Comment Writer Caitlin Cahill takes a look at Extinction Rebellion’s recent protests as they become increasingly out of touch with those who matter most
To me, the climate emergency is the most important issue we face as a global society and all possible action must be taken to tackle this. I don’t eat meat; I try to avoid fast-fashion and buy second hand when possible and I seem to be constantly frustrated with policy makers seemingly pathetic legal response to the climate emergency. I unreservedly believe in the intention of the protest group ‘Extinction Rebellion’ (XR), one of the UK’s highest-profile environmental pressure group with the aim of compelling governments to act on climate change through non-violent protests and civil disobedience.
However, I am also concerned that in lieu of recent protests in London which displayed their extreme tactics and their relatively middle class and homogenous demographic, that the group is heading in a dangerous direction towards alienation of the mainstream in which their essential message will be lost.
‘Environmental classism’ is not new. The general rhetoric surrounding environmentalism and issues such as ethically produced goods and the demise of fast fashion has reinforced the idea that sustainable living and conservationism is expensive and not accessible to the working class. Equally, mainstream environmental activists, policymakers and scholars are often failing to support working-class people and address the environmental issues affect them directly. This leads to alienation from mainstream environmentalism.
XR protests are no different. Observably middle-class, educated, and predominately white; without strong roots in working-class organizations or communities; XR does not appear to speak for the vast majority of our society. Whilst intentions are noble, and any suggestion that protests are in any way a selfish agenda to me is absurd, I do believe there is an air of naivety within the revolution and its contribution to environmental classism.
A study, published under the United Nations Research Institute for Social Development, demonstrated which factors have been shown to stop groups coming together for social justice – specifically how divisions between social classes can destabilize the common purpose of environmentalism. The research shows that many mainstream environmental movements fail to involve Black, Asian and Minority Ethnic (BAME) people and low-income groups for many reasons. Notable factors including costs, such as time and money, and tactics which are off-putting, such as illegal activity, or lengthy and frequent meetings.
With current XR demonstrations in London requiring participants to be financially secure enough to take time away from work to protest and to practice controversial tactics of civil disobedience, it is unsurprising they are failing to engage. A YouGov poll released last week found over half of the public oppose Extinction Rebellion’s aim to ‘shut down London’, whereas only around one third were in support.
One of the most controversial features of the current XR protests is the deliberate use of illegal and disruptive activism by protestors, making them subject to arrest. It has been reported that 1,100 arrests were made during the first four days of demonstrations. Some critics have strongly criticised this, suggesting that the way XR protests have conceptualized the police and the state, and specifically being arrested, shows a carelessness and ignorance to issues of discrimination and mistreatment of some minority groups within the judicial system. Although innovative in achieving media coverage, the narrow focus on tactics of civil disobedience inevitably elevates the voices of the white, middle class, privileged individuals to whom arrest isn’t potentially life-ruining. This is exclusionary of both people of colour, the transgender community and all other groups who have, in the past, experienced serious institutionalised discrimination and mistreatment at the hands of the police and judicial system, and of anyone who is not financially secure enough to risk the career damage that can come with a criminal record.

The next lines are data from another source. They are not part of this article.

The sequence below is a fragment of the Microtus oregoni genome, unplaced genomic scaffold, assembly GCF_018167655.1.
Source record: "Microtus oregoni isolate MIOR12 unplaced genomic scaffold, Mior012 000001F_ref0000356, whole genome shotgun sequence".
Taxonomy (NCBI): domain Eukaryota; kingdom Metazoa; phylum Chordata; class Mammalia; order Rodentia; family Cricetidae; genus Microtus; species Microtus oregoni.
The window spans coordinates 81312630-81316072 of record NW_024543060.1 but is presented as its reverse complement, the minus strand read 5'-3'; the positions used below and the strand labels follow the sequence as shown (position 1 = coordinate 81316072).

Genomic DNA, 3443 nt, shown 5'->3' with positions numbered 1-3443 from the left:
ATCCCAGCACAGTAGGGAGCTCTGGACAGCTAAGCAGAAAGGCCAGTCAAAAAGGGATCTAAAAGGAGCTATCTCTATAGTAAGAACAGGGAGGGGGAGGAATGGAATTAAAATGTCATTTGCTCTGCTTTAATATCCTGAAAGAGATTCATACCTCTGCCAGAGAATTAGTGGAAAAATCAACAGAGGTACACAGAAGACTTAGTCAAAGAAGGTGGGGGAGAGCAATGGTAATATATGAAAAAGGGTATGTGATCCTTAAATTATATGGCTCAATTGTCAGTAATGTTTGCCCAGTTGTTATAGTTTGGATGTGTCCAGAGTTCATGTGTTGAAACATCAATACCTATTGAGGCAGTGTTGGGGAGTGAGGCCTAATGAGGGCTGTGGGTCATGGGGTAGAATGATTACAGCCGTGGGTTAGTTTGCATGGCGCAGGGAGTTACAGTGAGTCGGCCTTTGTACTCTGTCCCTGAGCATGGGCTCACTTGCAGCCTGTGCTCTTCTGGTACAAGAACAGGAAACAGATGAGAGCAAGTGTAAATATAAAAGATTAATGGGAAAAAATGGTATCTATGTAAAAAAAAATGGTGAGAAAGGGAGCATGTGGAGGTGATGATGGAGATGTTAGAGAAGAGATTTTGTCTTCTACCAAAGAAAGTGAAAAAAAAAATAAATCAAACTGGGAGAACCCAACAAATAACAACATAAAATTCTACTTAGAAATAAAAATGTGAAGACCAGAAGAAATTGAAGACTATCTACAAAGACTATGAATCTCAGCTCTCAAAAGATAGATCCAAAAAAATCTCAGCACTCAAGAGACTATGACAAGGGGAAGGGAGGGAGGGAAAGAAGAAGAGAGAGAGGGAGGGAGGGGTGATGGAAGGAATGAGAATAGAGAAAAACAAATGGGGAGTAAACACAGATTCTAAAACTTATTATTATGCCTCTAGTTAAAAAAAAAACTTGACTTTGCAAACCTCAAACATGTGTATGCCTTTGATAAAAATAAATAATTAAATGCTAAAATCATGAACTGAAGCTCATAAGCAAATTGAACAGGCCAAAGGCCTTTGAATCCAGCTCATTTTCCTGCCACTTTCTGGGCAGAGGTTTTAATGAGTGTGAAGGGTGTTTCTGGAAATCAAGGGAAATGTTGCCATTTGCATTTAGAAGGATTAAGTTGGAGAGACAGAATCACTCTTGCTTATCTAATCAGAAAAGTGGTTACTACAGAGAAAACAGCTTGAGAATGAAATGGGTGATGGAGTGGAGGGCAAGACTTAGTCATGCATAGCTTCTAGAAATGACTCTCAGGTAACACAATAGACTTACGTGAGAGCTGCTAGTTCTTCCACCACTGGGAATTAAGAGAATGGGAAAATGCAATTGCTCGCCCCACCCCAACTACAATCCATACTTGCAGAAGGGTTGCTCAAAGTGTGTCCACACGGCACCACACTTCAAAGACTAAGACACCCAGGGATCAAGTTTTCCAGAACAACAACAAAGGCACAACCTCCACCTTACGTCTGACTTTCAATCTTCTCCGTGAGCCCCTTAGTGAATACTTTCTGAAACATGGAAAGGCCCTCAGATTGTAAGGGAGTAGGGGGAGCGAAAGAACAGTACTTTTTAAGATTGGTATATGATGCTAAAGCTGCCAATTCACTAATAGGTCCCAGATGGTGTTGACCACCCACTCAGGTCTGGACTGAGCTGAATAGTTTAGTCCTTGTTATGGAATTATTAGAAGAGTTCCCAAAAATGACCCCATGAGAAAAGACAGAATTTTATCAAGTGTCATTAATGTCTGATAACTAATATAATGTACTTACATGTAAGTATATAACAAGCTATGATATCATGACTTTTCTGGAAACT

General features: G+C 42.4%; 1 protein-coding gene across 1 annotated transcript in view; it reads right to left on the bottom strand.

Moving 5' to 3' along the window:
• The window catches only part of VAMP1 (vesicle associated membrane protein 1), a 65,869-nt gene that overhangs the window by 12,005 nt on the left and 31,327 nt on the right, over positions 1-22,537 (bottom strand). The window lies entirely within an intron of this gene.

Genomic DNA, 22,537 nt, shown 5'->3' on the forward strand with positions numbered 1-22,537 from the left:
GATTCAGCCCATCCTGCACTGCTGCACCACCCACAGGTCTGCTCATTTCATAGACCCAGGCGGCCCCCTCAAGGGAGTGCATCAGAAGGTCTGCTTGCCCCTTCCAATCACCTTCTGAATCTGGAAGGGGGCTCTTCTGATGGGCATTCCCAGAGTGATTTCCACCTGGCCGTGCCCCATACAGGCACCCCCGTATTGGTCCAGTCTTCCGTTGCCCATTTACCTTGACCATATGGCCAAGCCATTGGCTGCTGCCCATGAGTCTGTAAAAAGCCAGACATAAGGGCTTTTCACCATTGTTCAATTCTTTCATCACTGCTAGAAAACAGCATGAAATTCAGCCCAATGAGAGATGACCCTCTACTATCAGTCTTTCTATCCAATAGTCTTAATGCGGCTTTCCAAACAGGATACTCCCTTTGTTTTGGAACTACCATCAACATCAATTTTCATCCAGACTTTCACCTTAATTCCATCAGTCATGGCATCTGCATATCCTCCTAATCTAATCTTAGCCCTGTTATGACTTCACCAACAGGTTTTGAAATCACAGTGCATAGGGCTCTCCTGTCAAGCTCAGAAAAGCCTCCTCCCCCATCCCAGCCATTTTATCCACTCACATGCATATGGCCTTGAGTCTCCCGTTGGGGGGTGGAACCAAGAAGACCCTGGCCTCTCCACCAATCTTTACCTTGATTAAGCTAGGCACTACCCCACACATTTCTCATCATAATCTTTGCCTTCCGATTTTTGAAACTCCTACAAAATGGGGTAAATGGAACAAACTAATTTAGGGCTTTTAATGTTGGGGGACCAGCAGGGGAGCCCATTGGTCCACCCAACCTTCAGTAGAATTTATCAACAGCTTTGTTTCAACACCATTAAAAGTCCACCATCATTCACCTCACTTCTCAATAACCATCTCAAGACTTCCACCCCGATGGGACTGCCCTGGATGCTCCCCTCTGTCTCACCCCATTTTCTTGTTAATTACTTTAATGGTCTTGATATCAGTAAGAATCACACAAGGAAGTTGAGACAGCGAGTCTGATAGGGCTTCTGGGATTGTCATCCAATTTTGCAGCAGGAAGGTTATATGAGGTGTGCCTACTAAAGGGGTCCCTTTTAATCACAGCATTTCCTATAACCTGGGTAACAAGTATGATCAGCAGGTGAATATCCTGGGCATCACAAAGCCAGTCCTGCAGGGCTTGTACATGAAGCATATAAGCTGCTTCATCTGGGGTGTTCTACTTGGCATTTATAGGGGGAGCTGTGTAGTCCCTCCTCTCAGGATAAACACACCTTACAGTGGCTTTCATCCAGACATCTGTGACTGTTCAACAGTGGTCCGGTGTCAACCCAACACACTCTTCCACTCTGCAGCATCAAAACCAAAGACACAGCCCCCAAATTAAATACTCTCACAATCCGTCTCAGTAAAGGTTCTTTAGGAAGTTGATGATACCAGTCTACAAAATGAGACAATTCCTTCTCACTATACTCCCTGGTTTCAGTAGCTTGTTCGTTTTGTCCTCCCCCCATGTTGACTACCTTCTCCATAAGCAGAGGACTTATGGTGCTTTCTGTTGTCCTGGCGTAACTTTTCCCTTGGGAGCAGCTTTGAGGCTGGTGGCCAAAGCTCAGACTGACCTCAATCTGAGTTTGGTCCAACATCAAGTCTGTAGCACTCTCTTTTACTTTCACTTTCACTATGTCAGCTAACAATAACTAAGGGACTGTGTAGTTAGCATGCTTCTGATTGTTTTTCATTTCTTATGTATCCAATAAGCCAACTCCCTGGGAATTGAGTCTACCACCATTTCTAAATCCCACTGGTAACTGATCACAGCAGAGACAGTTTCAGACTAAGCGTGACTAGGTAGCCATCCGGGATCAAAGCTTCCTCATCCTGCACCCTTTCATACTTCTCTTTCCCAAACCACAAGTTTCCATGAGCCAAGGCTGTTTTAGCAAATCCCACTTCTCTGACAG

XR does acknowledge that arrest is ‘not a good idea for everyone.’ However, I believe that using a tactic, such as mass arrest, that is only viable to a small minority of the population conveys a subtle message of exclusivity. I agree that privilege must be used to make practical progress, but I believe that current methods are ultimately alienating individuals in a time when we should be coming together. I fear for the movement’s longevity.
I argue that now an adjustment of tactics is needed. XR must become more accessible to the average population who cannot take two weeks off work to protest, or for whom arrest and a criminal record is potentially life-ruining. The protests have made vital progress. By shutting down significant areas on central London XR have achieved a feat that environmental activists of the past could only have dreamed of and the significance of this must not be understated. However, now protests have successfully brought the spotlight to climate change and stimulated positive debate, we must work on developing a broad-based, inclusive support system for the cause that is accessible to everyone and will continue the positive momentum of climate activism that has been ignited. There must be a shift towards constructive electoral strategy – a far broader political struggle – to elect representatives who will develop the economic policies and political frameworks required to force action. Crowding police cells and blocking bridges can only get us so far.